His best customer were Japanese. After Korea established diplomatic relations with Japan in the mid-1960s, Japanese newspapers printed stories about how Korean amethysts were an outstanding buy and a solid investment. Amethysts, with their purple color signifying peace, became the Japanese royal family's signature gemstone. The Japanese television station NHK ran a series on amethysts that helped to cause a boom there.

Mr. Kim says that his "made-in-Korea" product was the only business that brought in big cash at the duty-free shop, in the early 1970s. "Sometimes a CIA agent had to travel to the United States when the Korea Bank didn't have any dollars available," he says. "The agent would then wait in my store until I sold some amethysts to a foreign traveler and then I would hand the money to the agent."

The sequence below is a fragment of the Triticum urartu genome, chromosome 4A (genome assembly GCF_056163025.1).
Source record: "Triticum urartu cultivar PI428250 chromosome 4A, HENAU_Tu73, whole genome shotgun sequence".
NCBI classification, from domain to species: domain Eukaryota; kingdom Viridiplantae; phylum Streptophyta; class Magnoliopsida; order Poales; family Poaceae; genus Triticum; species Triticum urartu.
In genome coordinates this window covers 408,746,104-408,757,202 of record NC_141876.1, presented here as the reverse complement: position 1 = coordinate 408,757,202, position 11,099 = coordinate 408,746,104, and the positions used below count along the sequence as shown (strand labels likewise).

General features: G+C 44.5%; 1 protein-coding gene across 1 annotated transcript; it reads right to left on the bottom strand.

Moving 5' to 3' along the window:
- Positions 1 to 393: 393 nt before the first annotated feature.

In spite of his success, Mr. Kim says he was hurt when the government treated his business as shady and offered no assistance to help it grow. "There are three businesses in the world whose exact statistics are never known: arms, drugs and jewelry. For 30 years, I could never get a loan from any bank. It didn't matter how much legitimate cash I brought into Korea, or that I was always tops in sales for made-in-Korea products. The Korean government didn't protect my company because gems were considered 'luxury goods,' and instead levied special consumption taxes."

Many years have passed and with them people's beliefs about the industry have changed.

In June 1996, Kim's Ameth became the first jewelry company in Korea listed on theKosdaq. Mr. Kim is especially proud that his gems are being sold in Beijing's international airport, particularly since the city has been chosen to host the 2008 Olympic Games. Kim's Ameth is the only Korean company that has gained entry into the international airport duty-free shop circuit. There are 11 Kim's Ameths in duty-free stores in Korea and 10 abroad, including the ones in Beijing and Shanghai international airports.